check your polar alignment a little better maybe. When I get a good alignment, very seldom do I have to use the dec knob once the object is in view. Sounds like you guys are going to have a blast. Happy hunting...in a few more nights the moon won't be to much of a problem. You can check out some open clusters and such. Have you downloaded Stellarium? Very nice program to see whats in the sky. Clear skies...

#6 csa/montana


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Posted 28 December 2012 - 08:51 PM

:bow: This is what Astronomy is all about! The excitement that we all feel, when we look thru that eyepiece! :)

#7 brianc99


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Posted 28 December 2012 - 09:08 PM

I've been following this little saga, and I think it's great that you're all getting into astronomy as a family. Glad you had some success last night.

Now, wait two weeks for the new moon, go outside and let your eyes get adjusted, put in the low power eyepiece and find the Orion nebula (M42). You'lll really appreciate that 6" aperture then!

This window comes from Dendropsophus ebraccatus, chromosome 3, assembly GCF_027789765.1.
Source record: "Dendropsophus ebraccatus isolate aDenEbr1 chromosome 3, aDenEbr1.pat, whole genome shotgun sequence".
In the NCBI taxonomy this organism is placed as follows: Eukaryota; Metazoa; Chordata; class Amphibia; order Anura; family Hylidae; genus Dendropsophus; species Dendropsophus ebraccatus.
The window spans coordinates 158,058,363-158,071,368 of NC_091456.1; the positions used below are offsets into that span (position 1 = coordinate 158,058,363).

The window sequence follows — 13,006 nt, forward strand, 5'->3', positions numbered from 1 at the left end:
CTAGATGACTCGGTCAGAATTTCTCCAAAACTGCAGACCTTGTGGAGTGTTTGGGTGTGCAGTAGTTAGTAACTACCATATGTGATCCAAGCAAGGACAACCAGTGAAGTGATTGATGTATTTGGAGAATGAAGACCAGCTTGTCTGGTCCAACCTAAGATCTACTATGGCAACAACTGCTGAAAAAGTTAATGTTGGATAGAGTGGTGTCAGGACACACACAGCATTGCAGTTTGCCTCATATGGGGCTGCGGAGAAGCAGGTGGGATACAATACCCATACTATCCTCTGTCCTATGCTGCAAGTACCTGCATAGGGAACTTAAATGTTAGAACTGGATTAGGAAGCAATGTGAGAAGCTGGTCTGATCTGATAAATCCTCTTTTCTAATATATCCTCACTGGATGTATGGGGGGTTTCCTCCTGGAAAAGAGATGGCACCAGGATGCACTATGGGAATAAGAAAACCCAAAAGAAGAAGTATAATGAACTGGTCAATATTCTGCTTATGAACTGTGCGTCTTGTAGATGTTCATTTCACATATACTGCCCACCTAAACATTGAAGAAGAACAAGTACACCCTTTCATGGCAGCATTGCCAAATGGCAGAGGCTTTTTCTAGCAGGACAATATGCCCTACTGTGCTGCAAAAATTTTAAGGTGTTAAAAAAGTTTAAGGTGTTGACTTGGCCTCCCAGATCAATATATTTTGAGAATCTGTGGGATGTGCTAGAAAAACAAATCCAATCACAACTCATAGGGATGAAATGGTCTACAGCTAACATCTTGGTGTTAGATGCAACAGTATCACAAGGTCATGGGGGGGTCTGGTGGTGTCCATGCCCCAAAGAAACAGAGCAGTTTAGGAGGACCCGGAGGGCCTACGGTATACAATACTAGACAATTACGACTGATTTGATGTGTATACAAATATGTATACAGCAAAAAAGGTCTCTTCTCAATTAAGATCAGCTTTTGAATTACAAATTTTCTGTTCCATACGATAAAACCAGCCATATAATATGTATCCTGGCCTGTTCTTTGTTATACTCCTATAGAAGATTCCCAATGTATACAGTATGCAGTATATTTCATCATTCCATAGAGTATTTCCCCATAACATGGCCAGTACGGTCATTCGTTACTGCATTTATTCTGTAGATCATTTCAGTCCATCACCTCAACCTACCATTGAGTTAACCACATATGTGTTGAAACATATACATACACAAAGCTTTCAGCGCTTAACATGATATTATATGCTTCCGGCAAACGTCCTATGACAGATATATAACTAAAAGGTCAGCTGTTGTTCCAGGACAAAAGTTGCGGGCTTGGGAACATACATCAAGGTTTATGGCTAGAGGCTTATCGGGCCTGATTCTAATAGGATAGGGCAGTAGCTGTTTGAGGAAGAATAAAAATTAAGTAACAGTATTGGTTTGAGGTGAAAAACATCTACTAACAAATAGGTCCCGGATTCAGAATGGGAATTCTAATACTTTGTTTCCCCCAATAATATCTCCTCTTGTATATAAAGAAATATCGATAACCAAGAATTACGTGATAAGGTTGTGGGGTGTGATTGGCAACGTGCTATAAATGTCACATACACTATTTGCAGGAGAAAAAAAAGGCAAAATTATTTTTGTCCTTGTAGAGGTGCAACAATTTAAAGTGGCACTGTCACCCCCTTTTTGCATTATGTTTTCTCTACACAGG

#8 SkipW


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Posted 28 December 2012 - 09:37 PM

Great start! You'll see more details on Jupiter as you gain experience and learn when to use each eyepiece. As mentioned, another good target is the Orion Nebula; it's bright enough to see even in moonlit and light-polluted skies, and very easy to find. It'll look even better under darker skies, but you don't have to wait for that.

It's surprising for a lot of people, but, while spectacular at first glance, the full moon is about the least interesting time to look at it. It's dazzlingly bright and the lack of shadows means you can't make out the topography, so the craters and mountains don't stand out. It is fun to project the bright moon onto a handkerchief stretched flat a few inches from the eyepiece - just move the hankie back and forth until the image is sharp. Change the focuser to bring it in focus closer or further away, changing the size of the image.